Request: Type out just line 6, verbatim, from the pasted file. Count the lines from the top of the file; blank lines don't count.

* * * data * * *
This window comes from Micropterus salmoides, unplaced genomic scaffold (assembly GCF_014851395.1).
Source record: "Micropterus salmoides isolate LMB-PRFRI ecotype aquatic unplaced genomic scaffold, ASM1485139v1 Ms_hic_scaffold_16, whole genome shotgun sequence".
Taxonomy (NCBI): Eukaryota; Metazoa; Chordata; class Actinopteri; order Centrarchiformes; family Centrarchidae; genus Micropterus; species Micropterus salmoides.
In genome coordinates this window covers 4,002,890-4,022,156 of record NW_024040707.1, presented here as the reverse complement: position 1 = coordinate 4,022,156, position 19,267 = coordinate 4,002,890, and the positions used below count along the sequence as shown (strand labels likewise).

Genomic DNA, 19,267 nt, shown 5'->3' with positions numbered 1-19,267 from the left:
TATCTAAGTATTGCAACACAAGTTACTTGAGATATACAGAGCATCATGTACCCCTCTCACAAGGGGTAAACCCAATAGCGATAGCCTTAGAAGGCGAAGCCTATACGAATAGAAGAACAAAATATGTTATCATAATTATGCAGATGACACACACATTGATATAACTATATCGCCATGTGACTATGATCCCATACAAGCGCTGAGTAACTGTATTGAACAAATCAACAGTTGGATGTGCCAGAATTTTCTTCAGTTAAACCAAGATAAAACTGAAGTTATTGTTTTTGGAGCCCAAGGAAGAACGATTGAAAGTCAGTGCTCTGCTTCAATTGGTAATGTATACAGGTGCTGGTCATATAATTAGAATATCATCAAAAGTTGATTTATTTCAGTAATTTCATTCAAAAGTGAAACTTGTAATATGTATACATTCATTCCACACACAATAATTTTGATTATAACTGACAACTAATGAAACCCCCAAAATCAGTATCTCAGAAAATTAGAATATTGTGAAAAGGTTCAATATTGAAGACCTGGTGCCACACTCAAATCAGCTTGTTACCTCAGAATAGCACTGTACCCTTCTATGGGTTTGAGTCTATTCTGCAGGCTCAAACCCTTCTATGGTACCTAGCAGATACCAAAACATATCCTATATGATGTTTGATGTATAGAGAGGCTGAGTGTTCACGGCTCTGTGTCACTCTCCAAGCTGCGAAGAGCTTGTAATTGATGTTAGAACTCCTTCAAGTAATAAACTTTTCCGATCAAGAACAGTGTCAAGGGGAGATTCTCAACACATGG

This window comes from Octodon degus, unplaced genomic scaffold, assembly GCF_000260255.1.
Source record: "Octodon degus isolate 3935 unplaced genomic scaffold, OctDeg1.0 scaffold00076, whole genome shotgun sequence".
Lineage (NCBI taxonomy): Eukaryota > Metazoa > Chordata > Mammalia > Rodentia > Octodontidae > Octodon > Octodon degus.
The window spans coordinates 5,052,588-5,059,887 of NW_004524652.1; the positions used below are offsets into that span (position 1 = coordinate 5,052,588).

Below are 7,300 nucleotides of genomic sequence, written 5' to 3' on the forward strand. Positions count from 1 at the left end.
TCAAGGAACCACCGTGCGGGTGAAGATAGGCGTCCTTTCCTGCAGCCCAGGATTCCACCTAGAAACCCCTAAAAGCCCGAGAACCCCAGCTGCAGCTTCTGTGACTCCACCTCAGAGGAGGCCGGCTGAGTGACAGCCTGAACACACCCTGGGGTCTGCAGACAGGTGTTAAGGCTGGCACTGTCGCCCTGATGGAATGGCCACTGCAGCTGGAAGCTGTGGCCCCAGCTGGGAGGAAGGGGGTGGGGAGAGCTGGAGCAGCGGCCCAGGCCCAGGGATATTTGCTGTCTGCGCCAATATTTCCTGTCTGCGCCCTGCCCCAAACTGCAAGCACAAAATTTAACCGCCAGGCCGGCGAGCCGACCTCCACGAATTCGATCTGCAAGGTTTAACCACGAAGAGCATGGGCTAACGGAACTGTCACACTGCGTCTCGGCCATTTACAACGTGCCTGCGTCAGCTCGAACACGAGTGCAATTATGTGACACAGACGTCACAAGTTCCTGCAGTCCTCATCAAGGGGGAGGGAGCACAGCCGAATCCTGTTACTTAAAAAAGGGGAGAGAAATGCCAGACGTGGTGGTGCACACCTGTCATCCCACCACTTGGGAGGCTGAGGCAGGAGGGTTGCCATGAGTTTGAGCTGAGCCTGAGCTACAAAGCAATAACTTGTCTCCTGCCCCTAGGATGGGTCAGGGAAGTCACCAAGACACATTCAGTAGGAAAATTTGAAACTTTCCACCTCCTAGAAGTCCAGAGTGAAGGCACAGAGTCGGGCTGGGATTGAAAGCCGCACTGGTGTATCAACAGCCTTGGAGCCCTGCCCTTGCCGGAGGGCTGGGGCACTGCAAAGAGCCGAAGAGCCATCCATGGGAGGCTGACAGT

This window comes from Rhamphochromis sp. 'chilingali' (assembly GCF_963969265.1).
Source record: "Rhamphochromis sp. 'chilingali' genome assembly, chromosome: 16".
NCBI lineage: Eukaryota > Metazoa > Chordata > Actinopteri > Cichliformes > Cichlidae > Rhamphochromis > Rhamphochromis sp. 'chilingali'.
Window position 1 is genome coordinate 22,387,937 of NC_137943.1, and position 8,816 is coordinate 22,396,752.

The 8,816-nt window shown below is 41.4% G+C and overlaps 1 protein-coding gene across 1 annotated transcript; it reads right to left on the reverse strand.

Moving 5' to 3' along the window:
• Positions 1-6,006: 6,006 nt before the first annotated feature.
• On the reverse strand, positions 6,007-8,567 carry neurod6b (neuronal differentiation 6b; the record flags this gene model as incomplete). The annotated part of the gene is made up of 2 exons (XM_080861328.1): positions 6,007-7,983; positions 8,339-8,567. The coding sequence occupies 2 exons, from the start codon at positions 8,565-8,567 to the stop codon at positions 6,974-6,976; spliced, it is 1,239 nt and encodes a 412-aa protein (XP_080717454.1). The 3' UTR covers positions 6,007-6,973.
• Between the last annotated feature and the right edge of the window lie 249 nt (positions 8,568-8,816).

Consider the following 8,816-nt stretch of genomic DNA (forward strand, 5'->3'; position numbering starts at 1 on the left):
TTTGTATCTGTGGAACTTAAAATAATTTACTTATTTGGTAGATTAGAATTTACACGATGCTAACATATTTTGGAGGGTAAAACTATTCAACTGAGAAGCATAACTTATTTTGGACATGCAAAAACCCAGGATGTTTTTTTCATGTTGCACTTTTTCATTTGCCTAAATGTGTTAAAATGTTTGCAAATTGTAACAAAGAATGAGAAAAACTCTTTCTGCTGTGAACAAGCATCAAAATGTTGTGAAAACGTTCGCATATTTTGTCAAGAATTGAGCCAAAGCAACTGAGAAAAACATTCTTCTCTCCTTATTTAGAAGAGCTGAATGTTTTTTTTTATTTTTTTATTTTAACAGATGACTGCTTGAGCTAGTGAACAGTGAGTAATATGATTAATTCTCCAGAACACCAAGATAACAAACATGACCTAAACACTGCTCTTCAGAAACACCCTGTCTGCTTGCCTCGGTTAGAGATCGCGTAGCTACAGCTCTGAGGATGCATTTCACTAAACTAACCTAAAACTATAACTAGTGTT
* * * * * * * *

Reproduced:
TATCTAAGTATTGCAACACAAGTTACTTGAGATATACAGAGCATCATGTACCCCTCTCACAAGGGGTAAACCCAATAGCGATAGCCTTAGAAGGCGAAGCCTATACGAATAGAAGAACAAAATATGTTATCATAATTATGCAGATGACACACACATTGATATAACTATATCGCCATGTGACTATGATCCCATACAAGCGCTGAGTAACTGTATTGAACAAATCAACAGTTGGATGTGCCAGAATTTTCTTCAGTTAAACCAAGATAAAACTGAAGTTATTGTTTTTGGAGCCCAAGGAAGAACGATTGAAAGTCAGTGCTCTGCTTCAATTGGTAATGTATACAGGTGCTGGTCATATAATTAGAATATCATCAAAAGTTGATTTATTTCAGTAATTTCATTCAAAAGTGAAACTTGTAATATGTATACATTCATTCCACACACAATAATTTTGATTATAACTGACAACTAATGAAACCCCCAAAATCAGTATCTCAGAAAATTAGAATATTGTGAAAAGGTTCAATATTGAAGACCTGGTGCCACACTCAAATCAGCTTGTTACCTCAGAATAGCACTGTACCCTTCTATGGGTTTGAGTCTATTCTGCAGGCTCAAACCCTTCTATGGTACCTAGCAGATACCAAAACATATCCTATATGATGTTTGATGTATAGAGAGGCTGAGTGTTCACGGCTCTGTGTCACTCTCCAAGCTGCGAAGAGCTTGTAATTGATGTTAGAACTCCTTCAAGTAATAAACTTTTCCGATCAAGAACAGTGTCAAGGGGAGATTCTCAACACATGG